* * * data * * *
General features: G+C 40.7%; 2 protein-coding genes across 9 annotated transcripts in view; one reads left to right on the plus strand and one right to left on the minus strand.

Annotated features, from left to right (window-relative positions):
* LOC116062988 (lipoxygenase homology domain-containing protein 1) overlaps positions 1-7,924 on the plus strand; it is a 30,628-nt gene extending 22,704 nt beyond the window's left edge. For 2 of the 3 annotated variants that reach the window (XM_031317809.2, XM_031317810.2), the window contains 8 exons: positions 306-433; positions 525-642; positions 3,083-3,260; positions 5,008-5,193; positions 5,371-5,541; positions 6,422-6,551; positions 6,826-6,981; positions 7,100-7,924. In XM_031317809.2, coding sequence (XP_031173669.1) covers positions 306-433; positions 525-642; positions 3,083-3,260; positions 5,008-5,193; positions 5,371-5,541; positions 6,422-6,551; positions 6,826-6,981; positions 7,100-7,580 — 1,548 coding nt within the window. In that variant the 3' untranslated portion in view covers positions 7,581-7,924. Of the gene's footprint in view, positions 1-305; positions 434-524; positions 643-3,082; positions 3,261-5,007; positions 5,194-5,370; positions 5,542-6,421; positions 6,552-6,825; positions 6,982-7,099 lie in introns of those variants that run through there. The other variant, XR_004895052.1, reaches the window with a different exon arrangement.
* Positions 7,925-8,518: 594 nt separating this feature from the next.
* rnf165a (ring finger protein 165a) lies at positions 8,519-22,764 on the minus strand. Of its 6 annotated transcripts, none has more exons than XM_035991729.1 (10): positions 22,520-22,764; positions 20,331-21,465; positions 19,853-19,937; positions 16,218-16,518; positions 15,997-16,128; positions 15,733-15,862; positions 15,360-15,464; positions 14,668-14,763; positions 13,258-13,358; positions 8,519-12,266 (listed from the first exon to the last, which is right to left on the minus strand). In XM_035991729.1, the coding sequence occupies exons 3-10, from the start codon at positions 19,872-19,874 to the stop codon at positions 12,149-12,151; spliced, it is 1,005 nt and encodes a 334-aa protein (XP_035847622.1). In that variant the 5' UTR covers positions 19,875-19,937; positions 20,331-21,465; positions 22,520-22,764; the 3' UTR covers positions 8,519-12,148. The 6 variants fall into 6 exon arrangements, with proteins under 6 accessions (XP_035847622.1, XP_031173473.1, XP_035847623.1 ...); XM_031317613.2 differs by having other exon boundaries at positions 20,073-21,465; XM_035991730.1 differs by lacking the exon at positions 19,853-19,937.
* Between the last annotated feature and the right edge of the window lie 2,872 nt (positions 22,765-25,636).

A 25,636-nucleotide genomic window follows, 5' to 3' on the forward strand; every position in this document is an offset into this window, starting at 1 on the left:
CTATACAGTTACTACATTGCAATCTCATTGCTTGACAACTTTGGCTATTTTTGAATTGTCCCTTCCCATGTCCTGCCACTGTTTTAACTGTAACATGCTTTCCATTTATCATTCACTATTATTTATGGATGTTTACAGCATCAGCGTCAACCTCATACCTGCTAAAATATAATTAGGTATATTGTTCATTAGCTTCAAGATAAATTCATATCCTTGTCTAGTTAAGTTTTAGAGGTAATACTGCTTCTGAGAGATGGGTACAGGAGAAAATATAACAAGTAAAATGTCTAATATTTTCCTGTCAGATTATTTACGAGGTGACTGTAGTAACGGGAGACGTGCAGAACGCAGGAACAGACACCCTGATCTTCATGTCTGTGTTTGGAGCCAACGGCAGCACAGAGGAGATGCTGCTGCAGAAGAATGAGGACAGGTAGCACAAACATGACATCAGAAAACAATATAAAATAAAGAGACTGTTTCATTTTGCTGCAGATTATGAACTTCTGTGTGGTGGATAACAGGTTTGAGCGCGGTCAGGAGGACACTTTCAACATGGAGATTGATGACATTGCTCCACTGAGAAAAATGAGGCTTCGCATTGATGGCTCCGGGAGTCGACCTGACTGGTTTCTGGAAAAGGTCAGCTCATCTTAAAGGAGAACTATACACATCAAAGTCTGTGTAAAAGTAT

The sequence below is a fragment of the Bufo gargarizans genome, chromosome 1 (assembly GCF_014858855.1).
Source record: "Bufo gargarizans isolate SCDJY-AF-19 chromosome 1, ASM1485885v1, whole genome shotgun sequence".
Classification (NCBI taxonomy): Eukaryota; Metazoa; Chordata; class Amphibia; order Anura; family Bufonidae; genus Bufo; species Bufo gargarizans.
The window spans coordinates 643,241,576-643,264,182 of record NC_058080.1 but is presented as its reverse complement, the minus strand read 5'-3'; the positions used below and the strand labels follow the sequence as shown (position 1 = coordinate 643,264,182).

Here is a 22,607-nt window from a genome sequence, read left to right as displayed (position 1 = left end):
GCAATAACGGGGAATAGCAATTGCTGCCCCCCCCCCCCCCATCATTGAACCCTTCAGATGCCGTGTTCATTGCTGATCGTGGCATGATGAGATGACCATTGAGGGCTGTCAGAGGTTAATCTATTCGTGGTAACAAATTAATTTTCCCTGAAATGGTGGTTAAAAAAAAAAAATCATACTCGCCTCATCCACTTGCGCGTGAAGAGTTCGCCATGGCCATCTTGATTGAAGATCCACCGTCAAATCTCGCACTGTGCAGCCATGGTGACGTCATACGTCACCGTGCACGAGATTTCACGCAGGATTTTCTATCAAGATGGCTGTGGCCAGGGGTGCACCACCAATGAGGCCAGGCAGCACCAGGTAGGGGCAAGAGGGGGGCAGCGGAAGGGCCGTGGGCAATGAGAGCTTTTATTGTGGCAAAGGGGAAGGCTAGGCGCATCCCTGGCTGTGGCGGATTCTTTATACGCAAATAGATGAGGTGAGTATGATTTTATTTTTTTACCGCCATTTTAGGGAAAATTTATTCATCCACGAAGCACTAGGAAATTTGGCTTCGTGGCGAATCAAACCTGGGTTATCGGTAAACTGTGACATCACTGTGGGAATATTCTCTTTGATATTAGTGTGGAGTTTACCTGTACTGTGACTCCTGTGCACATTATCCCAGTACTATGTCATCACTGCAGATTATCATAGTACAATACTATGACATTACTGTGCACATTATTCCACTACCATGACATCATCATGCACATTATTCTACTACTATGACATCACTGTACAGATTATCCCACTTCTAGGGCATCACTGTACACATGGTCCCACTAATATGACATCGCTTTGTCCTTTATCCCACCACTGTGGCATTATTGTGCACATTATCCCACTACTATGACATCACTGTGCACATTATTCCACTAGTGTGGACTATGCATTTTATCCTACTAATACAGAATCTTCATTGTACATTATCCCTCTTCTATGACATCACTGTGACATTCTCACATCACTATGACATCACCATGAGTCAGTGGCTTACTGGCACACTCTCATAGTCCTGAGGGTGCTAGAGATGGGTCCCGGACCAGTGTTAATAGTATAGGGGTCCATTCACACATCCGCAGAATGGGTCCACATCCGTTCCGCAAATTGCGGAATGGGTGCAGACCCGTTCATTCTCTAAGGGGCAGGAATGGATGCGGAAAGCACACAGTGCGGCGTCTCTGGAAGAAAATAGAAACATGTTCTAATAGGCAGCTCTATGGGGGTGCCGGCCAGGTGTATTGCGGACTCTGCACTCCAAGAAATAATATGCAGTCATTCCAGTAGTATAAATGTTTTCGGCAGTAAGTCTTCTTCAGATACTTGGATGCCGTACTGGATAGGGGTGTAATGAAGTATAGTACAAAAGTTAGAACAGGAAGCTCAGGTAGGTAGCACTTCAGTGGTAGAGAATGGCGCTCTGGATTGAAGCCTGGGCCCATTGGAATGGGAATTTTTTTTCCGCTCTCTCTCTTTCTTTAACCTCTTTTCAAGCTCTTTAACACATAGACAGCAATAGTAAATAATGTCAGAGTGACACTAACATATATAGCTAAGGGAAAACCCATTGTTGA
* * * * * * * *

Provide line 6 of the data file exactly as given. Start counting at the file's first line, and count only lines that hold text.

* Between the last annotated feature and the right edge of the window lie 2,872 nt (positions 22,765-25,636).